The EU has signed off on almost €1bn in grants for 10 energy infrastructure projects, including the Ervia carbon capture project off the Cork coast.
Ervia, the parent company of Gas Networks Ireland, has been awarded a grant worth €1.04m by the EU. It is one of 10 European energy infrastructure projects awarded funding under the Connecting Europe Facility (CEF) call. The European Commission (EC) said in a statement that member states have agreed to invest a total of €998m in these 10 key projects.
The Ervia Cork Carbon Capture Utilisation and Storage (CCUS) project was included in the EC’s ‘Project of Common Interest’ list revealed in December last year. Its aim is to use the Kinsale gas field as an offshore carbon storage site where emissions can be pumped into porous rock and stored many kilometres beneath the planet’s surface.
Following the site’s decommissioning, which was approved earlier this year, Ervia believes its existing gas connections can be used to pump emissions from Ireland’s gas-fired power stations underground. The EC funding announced today (2 October) will be used to finance a preliminary study of its feasibility.
Crucial for meeting targets
While climate scientists continue to emphasise the need to prioritise wind and solar energy deployment, carbon capture was noted as a potential key component in the UN Intergovernmental Panel on Climate Change’s (IPCC) reports on reducing carbon emissions.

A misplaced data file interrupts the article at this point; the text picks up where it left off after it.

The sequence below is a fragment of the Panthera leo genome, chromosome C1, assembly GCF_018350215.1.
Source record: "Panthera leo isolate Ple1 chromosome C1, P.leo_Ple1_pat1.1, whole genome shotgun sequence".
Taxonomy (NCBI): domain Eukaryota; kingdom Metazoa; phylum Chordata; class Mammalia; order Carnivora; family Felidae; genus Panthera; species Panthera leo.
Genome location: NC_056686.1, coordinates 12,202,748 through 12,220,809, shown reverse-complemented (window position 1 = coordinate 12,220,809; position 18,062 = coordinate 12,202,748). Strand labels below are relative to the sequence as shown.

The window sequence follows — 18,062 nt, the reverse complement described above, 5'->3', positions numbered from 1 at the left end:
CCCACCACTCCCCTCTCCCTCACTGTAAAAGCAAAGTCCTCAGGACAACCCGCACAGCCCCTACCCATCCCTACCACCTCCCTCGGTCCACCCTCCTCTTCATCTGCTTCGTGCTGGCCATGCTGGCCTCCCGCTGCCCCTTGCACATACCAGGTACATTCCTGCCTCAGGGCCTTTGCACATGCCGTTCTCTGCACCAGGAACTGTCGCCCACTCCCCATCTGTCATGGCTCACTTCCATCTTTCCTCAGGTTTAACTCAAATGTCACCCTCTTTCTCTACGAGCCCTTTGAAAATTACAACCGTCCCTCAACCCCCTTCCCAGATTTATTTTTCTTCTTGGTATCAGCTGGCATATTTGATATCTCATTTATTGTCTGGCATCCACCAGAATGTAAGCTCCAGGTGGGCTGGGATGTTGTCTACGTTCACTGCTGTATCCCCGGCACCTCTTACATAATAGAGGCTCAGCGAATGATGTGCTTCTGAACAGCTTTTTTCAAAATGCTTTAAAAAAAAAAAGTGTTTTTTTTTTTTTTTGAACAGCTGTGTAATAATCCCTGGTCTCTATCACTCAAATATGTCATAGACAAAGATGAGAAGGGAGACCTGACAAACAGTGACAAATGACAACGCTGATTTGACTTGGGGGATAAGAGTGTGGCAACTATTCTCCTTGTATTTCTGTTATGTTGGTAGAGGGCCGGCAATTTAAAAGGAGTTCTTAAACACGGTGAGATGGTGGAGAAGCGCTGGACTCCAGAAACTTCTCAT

Earlier this year, researchers from Imperial College London estimated that storing 2,700 gigatons of CO2 would be enough to play a major part in reaching the IPCC target of limiting the global temperature rise to 2 degrees Celsius above pre-industrial levels.
Commenting on the 10 successful projects funded under CEF, the EU’s commissioner for energy, Kadri Simson, said: “These 10 projects will contribute to a more modern, secure and smart energy infrastructure system, which is crucial for delivering the European Green Deal and meeting our ambitious 2030 climate targets.”
The single largest funding recipient under this call was the second phase of the Baltic Synchronisation Project, which received €720m to better integrate the electricity markets of Estonia, Latvia, Lithuania and Poland. Other projects included a smart electricity grid linking Hungary and Slovakia (which received €102m), and the first-ever CEF grant for works on a CO2 transport project for Belgian and Dutch ports (which also received €102m).